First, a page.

Ulcerative Colitis

Do you have diarrhoea with blood or pus?
Does your stomach ache include a cramping sensation?
Do you feel tired every day?
Do you have canker sores in your mouth and sores on your skin?

Our team is here to assist you…

If any of these questions apply to you, then there’s a chance you may have ulcerative colitis.

But don’t fret! Our team of qualified dietitians and nutritionists have helped many clients manage their ulcerative colitis successfully. We gave them sound nutritional advice, crafted a personalised dietary plan, and encouraged them to make specific lifestyle modifications so they can enjoy life to the fullest. We’re confident we can also help you get on track!

What Is Ulcerative Colitis?

Ulcerative colitis is a chronic inflammatory bowel disease (IBD) of the large intestine or colon. Small sores known as ulcers produce pus and mucous in the lining of your colon. This causes pain in your abdomen and the urge to empty your bowels frequently.

Ulcerative colitis is the by-product of an autoimmune response where your immune system mistakenly perceives the food you digest, gut bacteria, and cells which line your colon as harmful invaders. Instead of protecting your body, your white blood cells attack the lining of your colon where these “intruders” are, resulting in ulcers and inflammation in your large intestine.

Unfortunately, there is no known cure for ulcerative colitis yet. Affected individuals typically show symptoms on and off for the rest of their lives. But here’s the good news: the right treatment and lifestyle changes can help you manage the symptoms of ulcerative colitis more successfully.

What Are the Different Types of Ulcerative Colitis?

There are five different types of ulcerative colitis. Each type depends on its location in your body:

  • Ulcerative proctitis: This is the mildest form of ulcerative colitis as it affects only your rectum. Normally, rectal bleeding is the only symptom of ulcerative proctitis.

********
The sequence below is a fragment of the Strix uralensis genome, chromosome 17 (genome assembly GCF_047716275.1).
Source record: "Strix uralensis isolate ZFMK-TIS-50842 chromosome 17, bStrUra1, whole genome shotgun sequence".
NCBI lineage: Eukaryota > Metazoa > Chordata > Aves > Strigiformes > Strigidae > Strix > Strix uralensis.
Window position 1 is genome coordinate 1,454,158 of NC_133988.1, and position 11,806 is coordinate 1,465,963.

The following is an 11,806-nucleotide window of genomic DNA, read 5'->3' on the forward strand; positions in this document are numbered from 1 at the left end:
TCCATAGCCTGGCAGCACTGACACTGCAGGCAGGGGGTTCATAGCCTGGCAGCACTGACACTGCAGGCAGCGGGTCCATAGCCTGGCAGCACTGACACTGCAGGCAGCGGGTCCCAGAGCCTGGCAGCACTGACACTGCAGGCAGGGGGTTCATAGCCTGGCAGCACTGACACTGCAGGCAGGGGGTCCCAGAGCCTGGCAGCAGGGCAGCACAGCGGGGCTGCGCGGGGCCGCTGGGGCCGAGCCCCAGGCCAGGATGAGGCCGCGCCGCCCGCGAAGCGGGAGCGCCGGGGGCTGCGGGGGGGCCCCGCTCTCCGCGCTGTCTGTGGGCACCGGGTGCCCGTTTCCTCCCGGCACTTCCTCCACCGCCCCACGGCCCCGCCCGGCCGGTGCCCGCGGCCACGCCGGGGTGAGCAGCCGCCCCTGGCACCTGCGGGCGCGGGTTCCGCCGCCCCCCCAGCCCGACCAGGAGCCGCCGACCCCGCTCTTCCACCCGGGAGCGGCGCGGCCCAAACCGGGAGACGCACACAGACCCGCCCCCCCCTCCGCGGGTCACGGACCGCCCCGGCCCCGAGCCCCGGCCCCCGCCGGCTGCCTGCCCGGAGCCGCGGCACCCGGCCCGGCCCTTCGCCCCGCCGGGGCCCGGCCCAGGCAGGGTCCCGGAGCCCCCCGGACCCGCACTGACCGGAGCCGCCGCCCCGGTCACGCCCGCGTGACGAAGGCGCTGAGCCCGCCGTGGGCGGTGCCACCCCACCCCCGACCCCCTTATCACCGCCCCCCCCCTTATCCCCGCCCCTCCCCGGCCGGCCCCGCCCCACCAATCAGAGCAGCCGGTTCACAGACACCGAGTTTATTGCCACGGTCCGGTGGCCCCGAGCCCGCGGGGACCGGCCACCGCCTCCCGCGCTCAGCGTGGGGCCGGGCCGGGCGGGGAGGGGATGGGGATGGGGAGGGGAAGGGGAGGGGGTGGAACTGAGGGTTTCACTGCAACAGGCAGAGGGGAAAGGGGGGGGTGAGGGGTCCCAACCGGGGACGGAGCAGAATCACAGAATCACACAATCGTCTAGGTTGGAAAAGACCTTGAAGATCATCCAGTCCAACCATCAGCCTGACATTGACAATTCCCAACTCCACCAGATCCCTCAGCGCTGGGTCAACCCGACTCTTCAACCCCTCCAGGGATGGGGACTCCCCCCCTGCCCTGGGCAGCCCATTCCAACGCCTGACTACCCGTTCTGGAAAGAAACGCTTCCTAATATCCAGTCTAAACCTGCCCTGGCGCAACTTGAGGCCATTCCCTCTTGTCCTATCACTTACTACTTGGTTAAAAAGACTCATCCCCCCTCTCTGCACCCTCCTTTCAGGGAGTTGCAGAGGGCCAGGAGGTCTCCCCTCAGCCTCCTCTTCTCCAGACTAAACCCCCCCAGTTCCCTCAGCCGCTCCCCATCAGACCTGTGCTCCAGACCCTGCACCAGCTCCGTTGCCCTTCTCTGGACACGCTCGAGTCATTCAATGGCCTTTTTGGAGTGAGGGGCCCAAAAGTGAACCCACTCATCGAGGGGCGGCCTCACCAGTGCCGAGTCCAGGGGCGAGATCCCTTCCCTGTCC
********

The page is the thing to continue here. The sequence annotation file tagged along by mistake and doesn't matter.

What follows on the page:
• Proctosigmoiditis: This type of ulcerative colitis involves an inflammation in your rectum and the lower end of your colon. When you have proctosigmoiditis, you’ll experience pain, belly cramps, and bloody diarrhoea.

  • Left-sided colitis: Here, you’ll experience cramping on the left side of your belly. Other symptoms include bloody diarrhoea, weight loss, and inflammation from your rectum to your colon’s left side.

  • Pancolitis: This type of ulcerative colitis usually affects your entire colon. Symptoms include weight loss, fatigue, pain, belly cramps, and bloody diarrhoea.

  • Acute severe ulcerative colitis: This is the rarest and most dangerous type of ulcerative colitis. It is a life-threatening condition that affects your entire colon. When you have acute severe ulcerative colitis, you typically experience severe diarrhoea, fever, bleeding, and intense pain.

What Are the Symptoms of Ulcerative Colitis?

Here are the most common symptoms of ulcerative colitis:

  • Diarrhoea with blood or pus: Diarrhoea with blood or pus could mean you have ulcerative colitis.

    People with a severe case of ulcerative colitis feel an intense urge to empty their bowels. This may occur at specific times or intervals during the day. For instance, you may feel the intense urge to go to the toilet after you eat.

    This feeling of urgency to move your bowels can also be unpredictable. It can even wake you up in the middle of the night while you’re sleeping.

  • Pain: If you’re diagnosed with ulcerative colitis, then there’s a big chance that you will feel a painful, cramping sensation in your belly. This pain can occur before or during bowel movements.

    Aside from your belly, your joints and eyes may hurt as well. Affected individuals whose eyes hurt report the pain occurs when they look at bright lights.

  • Fatigue: There are several underlying issues which cause severe fatigue in persons with ulcerative colitis: